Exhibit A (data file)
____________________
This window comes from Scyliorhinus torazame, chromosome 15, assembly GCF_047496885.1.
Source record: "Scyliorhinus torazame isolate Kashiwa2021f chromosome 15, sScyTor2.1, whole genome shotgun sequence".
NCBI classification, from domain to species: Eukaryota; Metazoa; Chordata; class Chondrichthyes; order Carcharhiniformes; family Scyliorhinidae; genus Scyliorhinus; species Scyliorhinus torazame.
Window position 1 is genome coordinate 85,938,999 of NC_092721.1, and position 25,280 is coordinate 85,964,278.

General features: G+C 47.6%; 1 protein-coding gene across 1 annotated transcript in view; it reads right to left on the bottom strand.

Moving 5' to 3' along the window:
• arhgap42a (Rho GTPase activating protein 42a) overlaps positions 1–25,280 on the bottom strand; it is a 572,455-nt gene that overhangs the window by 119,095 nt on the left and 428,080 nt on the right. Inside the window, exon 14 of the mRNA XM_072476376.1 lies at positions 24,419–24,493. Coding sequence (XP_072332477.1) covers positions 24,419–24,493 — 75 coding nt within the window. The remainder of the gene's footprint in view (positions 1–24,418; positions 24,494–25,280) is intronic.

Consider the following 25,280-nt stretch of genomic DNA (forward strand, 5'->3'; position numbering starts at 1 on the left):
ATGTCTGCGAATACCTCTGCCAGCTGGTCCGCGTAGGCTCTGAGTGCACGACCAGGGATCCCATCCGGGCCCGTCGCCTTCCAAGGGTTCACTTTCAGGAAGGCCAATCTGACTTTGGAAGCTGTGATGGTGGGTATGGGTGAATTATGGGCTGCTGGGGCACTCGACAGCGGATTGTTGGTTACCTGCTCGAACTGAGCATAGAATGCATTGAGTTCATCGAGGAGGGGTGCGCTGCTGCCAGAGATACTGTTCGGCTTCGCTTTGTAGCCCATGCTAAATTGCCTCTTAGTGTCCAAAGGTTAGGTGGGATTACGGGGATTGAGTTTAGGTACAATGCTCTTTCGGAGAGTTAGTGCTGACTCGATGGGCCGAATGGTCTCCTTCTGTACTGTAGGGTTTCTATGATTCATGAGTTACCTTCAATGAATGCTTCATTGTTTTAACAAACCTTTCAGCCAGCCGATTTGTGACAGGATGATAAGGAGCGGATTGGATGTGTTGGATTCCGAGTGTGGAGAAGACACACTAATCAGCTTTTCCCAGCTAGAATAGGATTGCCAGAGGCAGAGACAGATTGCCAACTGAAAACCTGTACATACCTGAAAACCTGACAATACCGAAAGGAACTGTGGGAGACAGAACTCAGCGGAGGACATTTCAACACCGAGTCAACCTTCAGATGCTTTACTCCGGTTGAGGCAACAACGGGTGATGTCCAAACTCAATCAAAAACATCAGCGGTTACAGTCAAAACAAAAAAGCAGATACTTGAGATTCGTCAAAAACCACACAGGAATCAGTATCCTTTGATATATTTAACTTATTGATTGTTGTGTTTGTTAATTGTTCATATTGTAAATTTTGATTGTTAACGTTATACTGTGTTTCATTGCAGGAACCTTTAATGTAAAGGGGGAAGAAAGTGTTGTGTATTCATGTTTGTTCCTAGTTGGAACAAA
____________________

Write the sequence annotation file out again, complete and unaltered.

This window comes from Scyliorhinus torazame, chromosome 15, assembly GCF_047496885.1.
Source record: "Scyliorhinus torazame isolate Kashiwa2021f chromosome 15, sScyTor2.1, whole genome shotgun sequence".
NCBI classification, from domain to species: Eukaryota; Metazoa; Chordata; class Chondrichthyes; order Carcharhiniformes; family Scyliorhinidae; genus Scyliorhinus; species Scyliorhinus torazame.
Window position 1 is genome coordinate 85,938,999 of NC_092721.1, and position 25,280 is coordinate 85,964,278.

General features: G+C 47.6%; 1 protein-coding gene across 1 annotated transcript in view; it reads right to left on the bottom strand.

Moving 5' to 3' along the window:
• arhgap42a (Rho GTPase activating protein 42a) overlaps positions 1–25,280 on the bottom strand; it is a 572,455-nt gene that overhangs the window by 119,095 nt on the left and 428,080 nt on the right. Inside the window, exon 14 of the mRNA XM_072476376.1 lies at positions 24,419–24,493. Coding sequence (XP_072332477.1) covers positions 24,419–24,493 — 75 coding nt within the window. The remainder of the gene's footprint in view (positions 1–24,418; positions 24,494–25,280) is intronic.

Consider the following 25,280-nt stretch of genomic DNA (forward strand, 5'->3'; position numbering starts at 1 on the left):
ATGTCTGCGAATACCTCTGCCAGCTGGTCCGCGTAGGCTCTGAGTGCACGACCAGGGATCCCATCCGGGCCCGTCGCCTTCCAAGGGTTCACTTTCAGGAAGGCCAATCTGACTTTGGAAGCTGTGATGGTGGGTATGGGTGAATTATGGGCTGCTGGGGCACTCGACAGCGGATTGTTGGTTACCTGCTCGAACTGAGCATAGAATGCATTGAGTTCATCGAGGAGGGGTGCGCTGCTGCCAGAGATACTGTTCGGCTTCGCTTTGTAGCCCATGCTAAATTGCCTCTTAGTGTCCAAAGGTTAGGTGGGATTACGGGGATTGAGTTTAGGTACAATGCTCTTTCGGAGAGTTAGTGCTGACTCGATGGGCCGAATGGTCTCCTTCTGTACTGTAGGGTTTCTATGATTCATGAGTTACCTTCAATGAATGCTTCATTGTTTTAACAAACCTTTCAGCCAGCCGATTTGTGACAGGATGATAAGGAGCGGATTGGATGTGTTGGATTCCGAGTGTGGAGAAGACACACTAATCAGCTTTTCCCAGCTAGAATAGGATTGCCAGAGGCAGAGACAGATTGCCAACTGAAAACCTGTACATACCTGAAAACCTGACAATACCGAAAGGAACTGTGGGAGACAGAACTCAGCGGAGGACATTTCAACACCGAGTCAACCTTCAGATGCTTTACTCCGGTTGAGGCAACAACGGGTGATGTCCAAACTCAATCAAAAACATCAGCGGTTACAGTCAAAACAAAAAAGCAGATACTTGAGATTCGTCAAAAACCACACAGGAATCAGTATCCTTTGATATATTTAACTTATTGATTGTTGTGTTTGTTAATTGTTCATATTGTAAATTTTGATTGTTAACGTTATACTGTGTTTCATTGCAGGAACCTTTAATGTAAAGGGGGAAGAAAGTGTTGTGTATTCATGTTTGTTCCTAGTTGGAACAAA